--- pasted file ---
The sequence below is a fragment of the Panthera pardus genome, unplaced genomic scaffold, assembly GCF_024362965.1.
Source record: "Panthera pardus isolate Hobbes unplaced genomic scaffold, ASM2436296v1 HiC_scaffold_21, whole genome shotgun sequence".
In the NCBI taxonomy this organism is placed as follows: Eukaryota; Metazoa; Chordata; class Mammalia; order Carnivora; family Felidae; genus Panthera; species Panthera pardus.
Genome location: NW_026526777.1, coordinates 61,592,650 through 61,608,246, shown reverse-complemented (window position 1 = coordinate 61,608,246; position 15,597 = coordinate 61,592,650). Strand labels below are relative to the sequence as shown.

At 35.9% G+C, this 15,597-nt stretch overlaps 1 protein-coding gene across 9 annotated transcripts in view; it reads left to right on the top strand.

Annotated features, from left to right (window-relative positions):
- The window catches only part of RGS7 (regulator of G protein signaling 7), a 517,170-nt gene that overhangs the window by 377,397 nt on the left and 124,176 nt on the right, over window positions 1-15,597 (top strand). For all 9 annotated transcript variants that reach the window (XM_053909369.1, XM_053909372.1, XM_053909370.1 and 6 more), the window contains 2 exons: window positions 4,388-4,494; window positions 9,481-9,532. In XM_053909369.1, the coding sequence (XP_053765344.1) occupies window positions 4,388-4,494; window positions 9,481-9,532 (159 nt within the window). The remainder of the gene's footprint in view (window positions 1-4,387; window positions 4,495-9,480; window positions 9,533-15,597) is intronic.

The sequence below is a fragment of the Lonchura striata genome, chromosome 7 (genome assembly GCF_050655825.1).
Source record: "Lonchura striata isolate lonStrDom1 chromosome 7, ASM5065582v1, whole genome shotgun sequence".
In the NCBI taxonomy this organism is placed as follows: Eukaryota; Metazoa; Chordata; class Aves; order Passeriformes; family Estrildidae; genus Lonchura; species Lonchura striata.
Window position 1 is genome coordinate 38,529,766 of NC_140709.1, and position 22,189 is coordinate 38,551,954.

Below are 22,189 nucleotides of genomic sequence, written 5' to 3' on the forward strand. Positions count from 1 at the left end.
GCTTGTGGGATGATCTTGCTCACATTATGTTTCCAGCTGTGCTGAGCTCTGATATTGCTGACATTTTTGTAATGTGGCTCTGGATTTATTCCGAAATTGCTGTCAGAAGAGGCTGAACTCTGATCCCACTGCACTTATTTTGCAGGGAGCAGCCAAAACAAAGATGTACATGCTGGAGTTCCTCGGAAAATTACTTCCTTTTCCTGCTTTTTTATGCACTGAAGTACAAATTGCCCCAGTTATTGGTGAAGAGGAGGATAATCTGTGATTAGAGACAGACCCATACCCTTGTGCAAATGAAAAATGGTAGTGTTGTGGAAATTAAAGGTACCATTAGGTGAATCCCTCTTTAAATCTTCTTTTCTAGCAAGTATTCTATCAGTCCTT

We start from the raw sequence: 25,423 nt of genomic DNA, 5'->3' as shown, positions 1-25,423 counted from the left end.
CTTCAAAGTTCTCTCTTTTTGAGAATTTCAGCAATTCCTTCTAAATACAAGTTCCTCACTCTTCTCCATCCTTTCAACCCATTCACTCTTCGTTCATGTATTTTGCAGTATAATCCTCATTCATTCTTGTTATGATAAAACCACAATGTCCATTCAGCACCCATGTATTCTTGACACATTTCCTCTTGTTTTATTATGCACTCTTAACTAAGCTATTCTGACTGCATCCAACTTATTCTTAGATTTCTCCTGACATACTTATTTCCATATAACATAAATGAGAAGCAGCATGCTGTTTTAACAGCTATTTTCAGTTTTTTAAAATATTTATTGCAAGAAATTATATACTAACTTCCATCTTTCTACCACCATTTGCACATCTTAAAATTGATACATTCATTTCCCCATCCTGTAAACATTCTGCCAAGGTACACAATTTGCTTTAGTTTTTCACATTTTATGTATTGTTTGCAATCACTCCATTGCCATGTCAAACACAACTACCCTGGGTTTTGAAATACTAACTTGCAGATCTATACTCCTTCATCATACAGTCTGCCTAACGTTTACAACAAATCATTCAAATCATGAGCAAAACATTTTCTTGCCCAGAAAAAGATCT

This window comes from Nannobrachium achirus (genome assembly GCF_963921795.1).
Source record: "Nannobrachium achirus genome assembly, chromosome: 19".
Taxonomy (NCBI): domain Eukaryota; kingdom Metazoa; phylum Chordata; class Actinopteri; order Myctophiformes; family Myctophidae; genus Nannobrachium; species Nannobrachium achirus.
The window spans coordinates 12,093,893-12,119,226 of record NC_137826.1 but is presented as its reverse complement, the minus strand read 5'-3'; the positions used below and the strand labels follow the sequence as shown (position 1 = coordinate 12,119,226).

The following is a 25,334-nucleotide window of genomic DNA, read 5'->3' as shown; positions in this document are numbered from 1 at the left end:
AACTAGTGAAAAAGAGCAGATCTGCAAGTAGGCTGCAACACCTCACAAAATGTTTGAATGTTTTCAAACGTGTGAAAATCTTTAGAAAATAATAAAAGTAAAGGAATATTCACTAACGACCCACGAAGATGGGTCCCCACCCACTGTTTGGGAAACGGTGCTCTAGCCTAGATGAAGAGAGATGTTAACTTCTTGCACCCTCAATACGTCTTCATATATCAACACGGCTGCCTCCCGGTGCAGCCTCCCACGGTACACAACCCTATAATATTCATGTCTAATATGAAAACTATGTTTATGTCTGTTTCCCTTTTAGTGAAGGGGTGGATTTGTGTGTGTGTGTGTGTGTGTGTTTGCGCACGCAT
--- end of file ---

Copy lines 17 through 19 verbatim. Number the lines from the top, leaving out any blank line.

Source record: "Nannobrachium achirus genome assembly, chromosome: 19".
Taxonomy (NCBI): domain Eukaryota; kingdom Metazoa; phylum Chordata; class Actinopteri; order Myctophiformes; family Myctophidae; genus Nannobrachium; species Nannobrachium achirus.
The window spans coordinates 12,093,893-12,119,226 of record NC_137826.1 but is presented as its reverse complement, the minus strand read 5'-3'; the positions used below and the strand labels follow the sequence as shown (position 1 = coordinate 12,119,226).